diers, have been working in oil cem
mdnds iu the Tampio district for scv
eral weeks. Yesterday agonts under
Orlos Orozco maclo. tlie arrests, which
are said . to include members of the
gang which, robbed, several American
sailors from. the Ameriean warship Chey-
enno, recently, : . t . . '
Delayed messages received trom Mon-
tcr,cy,'ln Neuvo Laredo 'oflay stated a
mass meetinaL held in. Monterey Tuesday
Thiglit to protest "tne American puiittivc
expedition south of. candeiaria ,vas at
tended by. thousands of person. :
Governor Zambrano of Nuevo Leon,
a speech, urged there be no violencej but
deplored the fact the Americans nao en
tered Mexico. He was enthusiastically
cheered;,' - "" '- .'-... '" .
Dispatches, from Mexico City declared
that Bafael :Nieto, former sub-secretary
of the treasury, published an open let
ter in Mexico City today, declaring that
the assassin of Peter Ctonc, art Ameri
can recently killed and robbed of cattle
ou his ranch near. San Luis Potosi, was
Elenar Bequerro, a subordinate of Gen
eral Larrasa, Carranza commander. Nio
to said the f net was well known in San
Luis Potosi and that Larraga'a troops
hod threatened to mutiny.
Seauerro is now.secreted under protect
rinn nf I.srrana on a ranch near Han
Luis Potosi.'the letter stated.
STEARNS DENIES FEW
FIRMS WERE FAVORED
(Continued on page three)
i . ,ni - ,,-r
(Continued on fae three)
Washington, Aug. 21 (United Press)
Extension of the federal food control
net to includo wearing apparel and giv
ng the department of justice power to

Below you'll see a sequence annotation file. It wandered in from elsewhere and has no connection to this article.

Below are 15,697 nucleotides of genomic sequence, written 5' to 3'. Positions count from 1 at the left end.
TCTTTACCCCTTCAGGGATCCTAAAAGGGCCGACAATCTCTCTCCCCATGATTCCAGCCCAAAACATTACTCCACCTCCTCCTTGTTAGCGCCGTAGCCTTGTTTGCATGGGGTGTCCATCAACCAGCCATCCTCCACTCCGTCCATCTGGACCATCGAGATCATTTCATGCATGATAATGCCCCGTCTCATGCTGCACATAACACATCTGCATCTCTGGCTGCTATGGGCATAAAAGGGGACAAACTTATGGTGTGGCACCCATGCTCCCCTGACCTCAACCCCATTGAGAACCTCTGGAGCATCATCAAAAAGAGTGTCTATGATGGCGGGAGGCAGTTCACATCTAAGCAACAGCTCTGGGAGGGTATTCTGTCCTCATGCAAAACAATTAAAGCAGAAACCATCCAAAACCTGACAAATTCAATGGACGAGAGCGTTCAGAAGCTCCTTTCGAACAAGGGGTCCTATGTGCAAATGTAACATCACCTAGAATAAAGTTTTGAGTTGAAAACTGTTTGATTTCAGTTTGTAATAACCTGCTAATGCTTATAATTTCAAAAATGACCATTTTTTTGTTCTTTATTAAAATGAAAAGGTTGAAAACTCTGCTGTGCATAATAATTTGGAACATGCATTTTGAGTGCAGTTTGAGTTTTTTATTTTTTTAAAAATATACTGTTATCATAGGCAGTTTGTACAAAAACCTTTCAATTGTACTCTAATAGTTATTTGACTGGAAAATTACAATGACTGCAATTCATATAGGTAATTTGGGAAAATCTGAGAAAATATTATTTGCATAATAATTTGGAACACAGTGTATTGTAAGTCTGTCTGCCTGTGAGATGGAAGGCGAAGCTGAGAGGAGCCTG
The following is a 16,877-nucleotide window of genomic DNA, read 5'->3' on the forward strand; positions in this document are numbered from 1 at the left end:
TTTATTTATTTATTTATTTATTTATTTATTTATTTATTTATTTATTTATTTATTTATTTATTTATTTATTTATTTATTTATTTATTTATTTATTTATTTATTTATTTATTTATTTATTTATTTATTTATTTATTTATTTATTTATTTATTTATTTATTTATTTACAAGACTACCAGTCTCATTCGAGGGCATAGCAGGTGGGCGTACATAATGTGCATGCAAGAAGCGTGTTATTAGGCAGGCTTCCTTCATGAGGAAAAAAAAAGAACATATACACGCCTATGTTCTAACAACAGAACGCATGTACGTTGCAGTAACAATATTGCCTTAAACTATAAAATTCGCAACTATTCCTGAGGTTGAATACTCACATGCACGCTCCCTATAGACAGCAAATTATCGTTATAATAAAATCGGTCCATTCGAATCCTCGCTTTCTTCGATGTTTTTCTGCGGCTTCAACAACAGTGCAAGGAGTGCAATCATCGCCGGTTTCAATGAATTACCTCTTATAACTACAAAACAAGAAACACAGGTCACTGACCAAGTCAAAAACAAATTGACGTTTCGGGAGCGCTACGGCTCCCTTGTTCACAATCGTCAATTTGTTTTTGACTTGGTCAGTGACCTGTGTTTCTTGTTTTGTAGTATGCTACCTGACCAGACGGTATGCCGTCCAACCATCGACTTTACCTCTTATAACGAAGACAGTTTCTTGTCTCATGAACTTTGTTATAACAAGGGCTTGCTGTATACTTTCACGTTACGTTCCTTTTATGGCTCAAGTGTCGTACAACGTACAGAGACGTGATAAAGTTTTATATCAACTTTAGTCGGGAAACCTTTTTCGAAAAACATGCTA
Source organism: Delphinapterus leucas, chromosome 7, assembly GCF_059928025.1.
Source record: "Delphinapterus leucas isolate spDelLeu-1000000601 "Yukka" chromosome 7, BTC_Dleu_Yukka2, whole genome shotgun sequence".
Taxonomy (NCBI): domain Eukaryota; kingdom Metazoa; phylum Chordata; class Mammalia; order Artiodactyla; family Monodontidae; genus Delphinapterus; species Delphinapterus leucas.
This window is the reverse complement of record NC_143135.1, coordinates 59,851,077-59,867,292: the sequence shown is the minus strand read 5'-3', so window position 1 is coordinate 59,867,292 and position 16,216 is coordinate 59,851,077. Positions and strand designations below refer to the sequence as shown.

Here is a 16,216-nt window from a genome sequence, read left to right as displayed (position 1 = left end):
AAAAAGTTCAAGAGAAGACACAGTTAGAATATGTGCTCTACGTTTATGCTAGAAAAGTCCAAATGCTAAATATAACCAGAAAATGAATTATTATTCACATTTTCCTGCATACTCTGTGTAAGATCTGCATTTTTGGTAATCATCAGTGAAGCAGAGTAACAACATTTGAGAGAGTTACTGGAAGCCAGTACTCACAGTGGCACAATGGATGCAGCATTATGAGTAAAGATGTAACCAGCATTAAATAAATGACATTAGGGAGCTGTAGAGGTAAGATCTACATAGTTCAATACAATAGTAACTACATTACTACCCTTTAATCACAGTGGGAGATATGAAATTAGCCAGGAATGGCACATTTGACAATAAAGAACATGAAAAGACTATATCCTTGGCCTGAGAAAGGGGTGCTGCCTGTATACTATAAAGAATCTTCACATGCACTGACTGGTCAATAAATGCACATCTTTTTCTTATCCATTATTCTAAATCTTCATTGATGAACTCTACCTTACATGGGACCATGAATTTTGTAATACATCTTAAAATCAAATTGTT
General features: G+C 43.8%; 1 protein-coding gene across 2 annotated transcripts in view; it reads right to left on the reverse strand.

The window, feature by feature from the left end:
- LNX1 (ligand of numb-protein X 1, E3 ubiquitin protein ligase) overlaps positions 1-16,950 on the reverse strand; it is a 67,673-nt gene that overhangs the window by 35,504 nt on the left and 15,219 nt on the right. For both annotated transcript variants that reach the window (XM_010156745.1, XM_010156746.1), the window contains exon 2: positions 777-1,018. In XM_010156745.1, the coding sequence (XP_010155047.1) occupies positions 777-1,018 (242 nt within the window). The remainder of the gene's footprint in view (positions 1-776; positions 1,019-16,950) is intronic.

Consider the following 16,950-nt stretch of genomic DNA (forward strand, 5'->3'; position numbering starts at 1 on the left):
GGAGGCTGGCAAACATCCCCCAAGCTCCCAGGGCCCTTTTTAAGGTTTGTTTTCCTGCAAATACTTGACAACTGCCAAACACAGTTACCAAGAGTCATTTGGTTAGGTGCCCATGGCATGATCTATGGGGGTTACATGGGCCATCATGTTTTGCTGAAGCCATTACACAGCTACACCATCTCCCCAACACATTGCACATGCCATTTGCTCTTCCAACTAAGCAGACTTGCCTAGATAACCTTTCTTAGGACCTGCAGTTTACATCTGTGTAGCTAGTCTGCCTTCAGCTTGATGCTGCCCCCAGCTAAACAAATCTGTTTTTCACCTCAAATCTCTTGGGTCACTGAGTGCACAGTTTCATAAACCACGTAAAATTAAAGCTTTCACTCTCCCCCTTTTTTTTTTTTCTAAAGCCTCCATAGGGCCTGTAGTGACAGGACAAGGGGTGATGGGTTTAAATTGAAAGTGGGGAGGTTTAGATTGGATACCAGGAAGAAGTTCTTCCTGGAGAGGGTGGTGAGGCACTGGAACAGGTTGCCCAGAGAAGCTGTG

act against profiteering retailers, were
agreed upon by the house agricultural
The amendments to the war tune act
will be reported to the hou.ie late today
and consideration asked tomorrow,
Chairman Taugen said.
The committeo also agreed to penulties
of $5000 fine and imprisonment for two
years as the punishment for hourdcra
and profiteers, as asked by Attorney
General Palmer, but withheld authority
to act against farmers and farm organ
Tho 4iogiam- of allowing the pres!
dent to fix prices on all cOmuioditie
was reiected. - - ' - - . t
Authority to teach xctailers anil other
little profiteers was given. " r "
Senator Wal.fh, Massachusetts, today
proposed an attack on the profiteers
from a new angle in a resolution direct
ing the president to make available to
a proposed senate committee income tax
data showing profits of large corpora
tions and business euncerns.
Walsh ' resolution stated tliht the
names of concerns who "took advan
tage of the distressed condition Of thei
country dunne the War to amass
wealth " should be known to the pub
Walsh farther asked for the names
of "dollar a year" men and other gov
ernment emnlores rwho directly or indi
reetlv oljtaiued eovernmcnt contracts! TU' Apple Grove Debatin' club met
dnrinu thn war. ilast niifht an' resolved that th' feller
: that drinks hair tonic hain't worth
Swansea. Wales. Drums of mustard "savin'. Sometimes a vacation benefits
gas washed ashore here caused several a tommunity more n it docs tn loins
bathers to be badly burned f.ud gassed, that take it.
Senator Lodge, republican leadci, sent I
a special call to all -republican senators
to be in their places when the senate
met, in. anticipation of a vote on the
Pittmau measure, but Pittman decided
not to call it up today. . '
Later democratic senators explained
that Pittman had never ' intended to
bring it to a. vote, although Pittman
himself said yesterday he did so intend.
He merely introduced it as a suggestion
to resetvationiBts, Senator Hitchcock ex
Had it been called up republicans